Apartheid, Zionism and the United States

There is a temptation when meeting with big words and concepts. It is easy to think that you have it all in your hand and you can define it all in one go. You might even feel entitled to pontificate and essentialize, presenting concepts as if they had an innate existence or universal validity rather than being the result of a social, ideological, or intellectual construct. Essentializing opens up for stereotyping and conclusions that categories of people, women and men, members of ethnic groups, have intrinsically different and characteristic natures or dispositions.

Analogies may lay waste to nuance and eclipse context. This applies also to the terms Apartheid, Zionism and the United States – all of which have more than one meaning. “Human beings are discourse”, said Rumi. The meaning is not once given; it arises through discourse. For this reason, in this very webinar, and as always, we must know ourselves before we claim to know “the other”.  Invited here are the “elites in the field of human rights and peace activists.” In the midst of the expertise here convened, do we still retain enough space to look back in our own mirrors, to see our own context?
Each of the concepts “Apartheid, Zionism and the United States” has a story and a background.
Not even apartheid began fully set up with racist laws or as a system of institutionalized racial segregation, where people were forced into distinct neighborhoods. Before reaching this perverse state, apartheid began as a fear of losing identity, of not being able to hold together as a community.
Not even Zionism began as a system of protracted occupation of the Palestinian people. Zionism began long before the apparition of the term, enshrined in the idea of people, for centuries subjugated, holding on to a vision of return, to safety and their origin. Long before Zionism, the prayer was the same: “Next year in Jerusalem”.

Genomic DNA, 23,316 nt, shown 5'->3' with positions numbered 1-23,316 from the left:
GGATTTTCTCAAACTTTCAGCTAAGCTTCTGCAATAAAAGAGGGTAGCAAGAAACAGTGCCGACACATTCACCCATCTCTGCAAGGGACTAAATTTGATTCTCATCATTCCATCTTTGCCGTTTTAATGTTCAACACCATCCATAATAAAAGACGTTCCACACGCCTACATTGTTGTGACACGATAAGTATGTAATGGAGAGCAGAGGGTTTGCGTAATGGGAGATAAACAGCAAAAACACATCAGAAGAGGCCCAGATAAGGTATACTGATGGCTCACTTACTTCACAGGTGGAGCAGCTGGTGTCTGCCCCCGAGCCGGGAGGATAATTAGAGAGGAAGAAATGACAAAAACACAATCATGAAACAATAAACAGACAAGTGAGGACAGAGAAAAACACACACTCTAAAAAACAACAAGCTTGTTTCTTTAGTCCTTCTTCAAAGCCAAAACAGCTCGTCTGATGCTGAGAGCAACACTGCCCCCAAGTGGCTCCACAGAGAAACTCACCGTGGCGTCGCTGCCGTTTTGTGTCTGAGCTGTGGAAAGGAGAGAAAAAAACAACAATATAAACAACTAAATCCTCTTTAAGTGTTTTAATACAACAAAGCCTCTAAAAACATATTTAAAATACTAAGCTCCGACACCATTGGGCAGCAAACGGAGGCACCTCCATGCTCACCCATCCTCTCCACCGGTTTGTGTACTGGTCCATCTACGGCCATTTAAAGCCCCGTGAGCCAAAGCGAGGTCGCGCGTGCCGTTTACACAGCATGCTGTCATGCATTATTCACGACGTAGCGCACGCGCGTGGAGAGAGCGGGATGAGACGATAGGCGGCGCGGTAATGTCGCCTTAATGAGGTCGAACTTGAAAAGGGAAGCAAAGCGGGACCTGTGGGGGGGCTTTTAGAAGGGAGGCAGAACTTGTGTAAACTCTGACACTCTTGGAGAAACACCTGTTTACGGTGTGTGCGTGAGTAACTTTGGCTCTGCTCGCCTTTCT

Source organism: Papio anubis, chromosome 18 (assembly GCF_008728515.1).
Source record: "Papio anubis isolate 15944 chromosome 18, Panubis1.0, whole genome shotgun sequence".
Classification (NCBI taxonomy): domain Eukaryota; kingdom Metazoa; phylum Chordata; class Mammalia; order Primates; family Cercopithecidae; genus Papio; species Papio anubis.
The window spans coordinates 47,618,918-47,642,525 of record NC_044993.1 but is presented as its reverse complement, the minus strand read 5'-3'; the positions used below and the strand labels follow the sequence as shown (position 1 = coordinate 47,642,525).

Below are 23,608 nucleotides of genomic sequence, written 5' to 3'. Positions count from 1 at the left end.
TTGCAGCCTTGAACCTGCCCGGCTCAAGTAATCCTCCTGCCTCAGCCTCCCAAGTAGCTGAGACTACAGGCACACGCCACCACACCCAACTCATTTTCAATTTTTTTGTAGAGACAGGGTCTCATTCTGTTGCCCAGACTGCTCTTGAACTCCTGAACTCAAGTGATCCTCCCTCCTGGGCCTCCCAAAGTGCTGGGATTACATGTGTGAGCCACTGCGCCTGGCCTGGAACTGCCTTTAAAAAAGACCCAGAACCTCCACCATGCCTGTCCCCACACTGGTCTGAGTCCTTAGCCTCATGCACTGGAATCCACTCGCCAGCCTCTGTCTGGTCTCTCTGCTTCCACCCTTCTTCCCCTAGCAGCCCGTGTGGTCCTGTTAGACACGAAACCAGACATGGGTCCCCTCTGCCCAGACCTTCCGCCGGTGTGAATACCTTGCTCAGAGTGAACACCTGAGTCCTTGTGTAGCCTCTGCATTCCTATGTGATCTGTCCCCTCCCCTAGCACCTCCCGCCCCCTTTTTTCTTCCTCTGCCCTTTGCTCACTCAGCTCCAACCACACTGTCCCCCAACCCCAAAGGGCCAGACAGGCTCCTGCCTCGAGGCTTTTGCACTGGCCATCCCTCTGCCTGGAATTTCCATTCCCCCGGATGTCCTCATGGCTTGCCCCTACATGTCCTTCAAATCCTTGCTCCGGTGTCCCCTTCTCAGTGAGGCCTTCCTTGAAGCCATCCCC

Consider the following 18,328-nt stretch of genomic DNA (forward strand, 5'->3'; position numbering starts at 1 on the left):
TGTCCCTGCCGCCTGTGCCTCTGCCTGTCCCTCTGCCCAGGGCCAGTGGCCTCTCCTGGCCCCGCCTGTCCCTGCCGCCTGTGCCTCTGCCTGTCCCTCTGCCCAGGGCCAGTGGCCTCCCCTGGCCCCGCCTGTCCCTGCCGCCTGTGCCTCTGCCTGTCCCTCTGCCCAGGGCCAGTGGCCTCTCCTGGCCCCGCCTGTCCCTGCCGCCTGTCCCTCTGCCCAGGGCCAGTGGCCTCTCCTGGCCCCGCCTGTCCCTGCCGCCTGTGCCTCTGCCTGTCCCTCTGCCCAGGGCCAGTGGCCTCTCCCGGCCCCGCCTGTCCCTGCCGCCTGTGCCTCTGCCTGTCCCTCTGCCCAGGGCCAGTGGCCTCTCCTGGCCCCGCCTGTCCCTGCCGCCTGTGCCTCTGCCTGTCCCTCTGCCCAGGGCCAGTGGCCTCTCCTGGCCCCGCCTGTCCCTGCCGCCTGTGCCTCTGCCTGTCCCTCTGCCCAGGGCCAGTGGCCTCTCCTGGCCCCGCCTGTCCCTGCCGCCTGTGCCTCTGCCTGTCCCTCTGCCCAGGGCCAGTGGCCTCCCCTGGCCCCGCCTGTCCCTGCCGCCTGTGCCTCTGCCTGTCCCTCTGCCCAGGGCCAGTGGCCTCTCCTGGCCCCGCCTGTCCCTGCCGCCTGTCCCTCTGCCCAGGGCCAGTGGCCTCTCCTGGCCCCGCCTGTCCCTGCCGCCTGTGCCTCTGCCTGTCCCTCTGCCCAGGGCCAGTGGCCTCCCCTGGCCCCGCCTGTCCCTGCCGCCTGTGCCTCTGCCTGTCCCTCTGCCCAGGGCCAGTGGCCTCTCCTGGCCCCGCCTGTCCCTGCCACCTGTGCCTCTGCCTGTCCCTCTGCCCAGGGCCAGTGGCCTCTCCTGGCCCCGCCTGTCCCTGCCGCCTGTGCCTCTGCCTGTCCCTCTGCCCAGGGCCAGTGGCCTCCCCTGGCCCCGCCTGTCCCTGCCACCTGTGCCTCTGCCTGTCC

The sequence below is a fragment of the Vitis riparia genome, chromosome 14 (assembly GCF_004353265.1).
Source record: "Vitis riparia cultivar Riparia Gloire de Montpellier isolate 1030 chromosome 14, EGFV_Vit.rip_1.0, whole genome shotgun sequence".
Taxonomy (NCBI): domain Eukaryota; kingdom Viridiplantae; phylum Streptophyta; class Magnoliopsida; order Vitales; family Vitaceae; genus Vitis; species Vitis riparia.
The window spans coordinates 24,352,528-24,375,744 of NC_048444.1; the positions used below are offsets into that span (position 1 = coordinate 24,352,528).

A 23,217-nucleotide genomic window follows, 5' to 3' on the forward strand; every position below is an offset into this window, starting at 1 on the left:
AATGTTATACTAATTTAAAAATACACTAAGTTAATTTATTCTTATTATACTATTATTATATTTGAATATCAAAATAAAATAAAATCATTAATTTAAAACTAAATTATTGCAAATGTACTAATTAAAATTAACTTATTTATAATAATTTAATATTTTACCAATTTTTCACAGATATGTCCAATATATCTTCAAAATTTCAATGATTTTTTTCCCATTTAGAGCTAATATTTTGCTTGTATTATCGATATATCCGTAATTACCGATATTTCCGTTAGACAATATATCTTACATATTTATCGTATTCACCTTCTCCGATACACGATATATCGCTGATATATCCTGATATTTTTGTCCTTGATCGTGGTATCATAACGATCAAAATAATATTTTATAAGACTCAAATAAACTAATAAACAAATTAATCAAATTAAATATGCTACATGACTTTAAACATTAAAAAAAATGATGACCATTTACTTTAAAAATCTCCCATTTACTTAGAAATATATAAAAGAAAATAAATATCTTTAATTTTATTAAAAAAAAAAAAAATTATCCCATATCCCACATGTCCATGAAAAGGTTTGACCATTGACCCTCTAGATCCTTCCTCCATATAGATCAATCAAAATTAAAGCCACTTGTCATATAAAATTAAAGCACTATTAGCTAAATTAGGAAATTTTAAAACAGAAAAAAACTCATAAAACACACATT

One cannot talk about the United States without remembering the backgrounds of those who came to Ellis Island, and elsewhere, to escape poverty, denigration, persecution. Recall the words of the Statue of Liberty: “Give me your tired, your poor, Your huddled masses yearning to breathe free, The wretched refuse of your teeming shore.”
One can understand, perhaps even sympathize, with the longings of a downtrodden people. One can recognize their need to imagine another world. Big ideas are fostered in such circumstances to sustain throughout the hardships of life, to promise something better, and build a new paradise. But 'the road to hell is paved with good intentions'. From one’s own vantage point, the cause is just, necessary, and urgent, yet no cause is an island, no people progresses away from “the other.”
This webinar has three concepts that began as responses to difficulties endured and promised a new haven. But this is not how apartheid or Zionism, or the United States are seen or interpreted today. Something changed. Apartheid became a system of segregation on the grounds of race, overseen by an authoritarian political culture based on white supremacy. Zionism is viewed by its critics as a colonialist and/or racist ideology that has forced the exodus of Palestinians, and the ensuing denial of their right to return. The United States, no longer defined by its myth and promise, is today viewed through the prism of genocide, racism, militarism, and brutality. In each case, the undoing lies in the encounter, on the one hand, of exceptionalism, and – on the other – of power.
A narrative may be one of claiming to be chosen as a light to the nations, the light on the hill, which may be a comfort to a people and victim of history, a defeated people. Your story may be suited for raising your spirits but may not be useful for the one who is not you. If you think you are a light to the nations, what and where are the nations? A narrative devised for a people needing comfort is not the same story in situations and contexts of power. When you have power, you can begin to dictate the conditions of the other. Comfort and hope collapse, when exceptionalism is made into universal truth. Once we accept the rule by force over another people, once we accept the apparatus of oppression, all other values fall by the wayside. It doesn't matter in the least what you may have suffered in the past by others.
In our time, exceptionalism has no place, but cultural homogenization is also not its antidote. Our time needs to contribute myths that are self-critical, embracing difference and living together.


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